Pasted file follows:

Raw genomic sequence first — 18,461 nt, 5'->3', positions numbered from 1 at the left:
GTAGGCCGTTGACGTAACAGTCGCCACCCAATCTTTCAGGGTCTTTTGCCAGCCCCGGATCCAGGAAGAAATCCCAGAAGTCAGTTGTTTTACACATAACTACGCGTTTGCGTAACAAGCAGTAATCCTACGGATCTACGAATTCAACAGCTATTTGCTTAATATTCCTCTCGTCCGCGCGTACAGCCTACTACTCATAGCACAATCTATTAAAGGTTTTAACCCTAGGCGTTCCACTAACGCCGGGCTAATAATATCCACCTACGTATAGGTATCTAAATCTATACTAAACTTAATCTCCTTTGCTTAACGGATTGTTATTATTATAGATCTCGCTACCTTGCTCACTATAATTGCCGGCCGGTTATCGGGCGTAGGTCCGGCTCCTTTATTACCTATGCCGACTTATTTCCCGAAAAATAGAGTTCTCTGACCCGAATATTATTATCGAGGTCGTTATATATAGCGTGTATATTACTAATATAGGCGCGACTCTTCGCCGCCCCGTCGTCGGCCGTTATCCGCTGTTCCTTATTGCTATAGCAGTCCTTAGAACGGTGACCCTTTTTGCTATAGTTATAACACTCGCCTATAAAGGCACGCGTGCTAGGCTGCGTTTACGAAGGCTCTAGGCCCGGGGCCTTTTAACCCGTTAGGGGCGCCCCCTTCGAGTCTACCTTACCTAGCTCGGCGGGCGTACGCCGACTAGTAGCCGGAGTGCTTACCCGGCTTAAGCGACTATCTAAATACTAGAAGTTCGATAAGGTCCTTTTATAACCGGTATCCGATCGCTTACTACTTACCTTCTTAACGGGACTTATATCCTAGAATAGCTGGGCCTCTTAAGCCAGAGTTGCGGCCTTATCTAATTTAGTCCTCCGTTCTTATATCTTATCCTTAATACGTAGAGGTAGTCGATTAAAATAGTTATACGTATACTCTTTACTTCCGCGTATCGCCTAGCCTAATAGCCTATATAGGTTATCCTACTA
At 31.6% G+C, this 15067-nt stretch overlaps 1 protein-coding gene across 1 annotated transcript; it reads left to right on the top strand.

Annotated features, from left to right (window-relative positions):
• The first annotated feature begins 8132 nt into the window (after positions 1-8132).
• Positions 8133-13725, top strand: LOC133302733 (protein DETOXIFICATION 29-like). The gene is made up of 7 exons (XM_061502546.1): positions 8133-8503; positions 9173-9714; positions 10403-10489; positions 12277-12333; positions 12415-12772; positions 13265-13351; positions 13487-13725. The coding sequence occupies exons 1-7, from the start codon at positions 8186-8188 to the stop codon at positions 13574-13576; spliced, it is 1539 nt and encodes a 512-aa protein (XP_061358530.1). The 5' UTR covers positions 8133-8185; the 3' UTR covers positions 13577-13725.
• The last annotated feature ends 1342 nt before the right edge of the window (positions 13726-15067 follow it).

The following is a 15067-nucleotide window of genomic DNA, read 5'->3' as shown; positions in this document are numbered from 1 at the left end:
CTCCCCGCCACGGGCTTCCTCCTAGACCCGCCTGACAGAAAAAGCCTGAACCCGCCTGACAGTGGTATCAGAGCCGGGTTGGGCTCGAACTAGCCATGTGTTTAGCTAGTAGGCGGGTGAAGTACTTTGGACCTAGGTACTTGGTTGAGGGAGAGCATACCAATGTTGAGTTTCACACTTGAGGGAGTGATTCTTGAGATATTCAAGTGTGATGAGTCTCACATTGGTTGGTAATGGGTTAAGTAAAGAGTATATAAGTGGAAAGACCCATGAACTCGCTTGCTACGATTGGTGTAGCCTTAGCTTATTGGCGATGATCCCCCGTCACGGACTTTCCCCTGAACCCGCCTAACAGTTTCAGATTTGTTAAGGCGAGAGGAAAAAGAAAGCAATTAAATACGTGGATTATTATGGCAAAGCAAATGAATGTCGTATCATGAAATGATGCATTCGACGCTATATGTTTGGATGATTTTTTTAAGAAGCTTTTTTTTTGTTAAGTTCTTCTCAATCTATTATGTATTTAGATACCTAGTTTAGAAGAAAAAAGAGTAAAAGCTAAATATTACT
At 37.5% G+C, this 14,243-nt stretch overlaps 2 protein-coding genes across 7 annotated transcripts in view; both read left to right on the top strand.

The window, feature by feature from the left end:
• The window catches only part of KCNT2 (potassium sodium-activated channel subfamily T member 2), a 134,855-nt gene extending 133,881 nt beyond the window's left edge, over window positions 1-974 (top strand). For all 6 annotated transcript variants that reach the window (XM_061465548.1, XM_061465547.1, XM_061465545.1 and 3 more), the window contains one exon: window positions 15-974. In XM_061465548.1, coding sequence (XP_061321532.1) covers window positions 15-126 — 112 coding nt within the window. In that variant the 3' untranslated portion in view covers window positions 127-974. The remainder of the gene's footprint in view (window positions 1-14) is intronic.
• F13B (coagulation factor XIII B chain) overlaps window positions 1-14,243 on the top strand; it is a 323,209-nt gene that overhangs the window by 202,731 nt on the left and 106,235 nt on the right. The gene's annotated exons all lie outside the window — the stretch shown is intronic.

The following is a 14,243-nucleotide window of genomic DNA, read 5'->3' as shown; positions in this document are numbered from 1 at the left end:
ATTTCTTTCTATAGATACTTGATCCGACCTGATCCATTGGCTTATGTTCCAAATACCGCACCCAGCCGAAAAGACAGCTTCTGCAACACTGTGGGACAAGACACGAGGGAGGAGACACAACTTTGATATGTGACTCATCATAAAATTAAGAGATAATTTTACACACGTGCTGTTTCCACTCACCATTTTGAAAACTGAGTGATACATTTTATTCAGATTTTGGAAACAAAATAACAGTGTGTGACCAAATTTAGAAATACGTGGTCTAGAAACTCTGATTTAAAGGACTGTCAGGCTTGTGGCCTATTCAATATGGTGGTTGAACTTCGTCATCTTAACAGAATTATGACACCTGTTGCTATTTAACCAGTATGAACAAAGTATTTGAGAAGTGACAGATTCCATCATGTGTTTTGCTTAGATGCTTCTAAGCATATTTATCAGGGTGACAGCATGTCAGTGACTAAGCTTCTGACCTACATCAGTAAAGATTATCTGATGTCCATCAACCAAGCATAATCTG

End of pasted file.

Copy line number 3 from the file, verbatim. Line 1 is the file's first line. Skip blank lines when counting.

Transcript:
At 31.6% G+C, this 15067-nt stretch overlaps 1 protein-coding gene across 1 annotated transcript; it reads left to right on the top strand.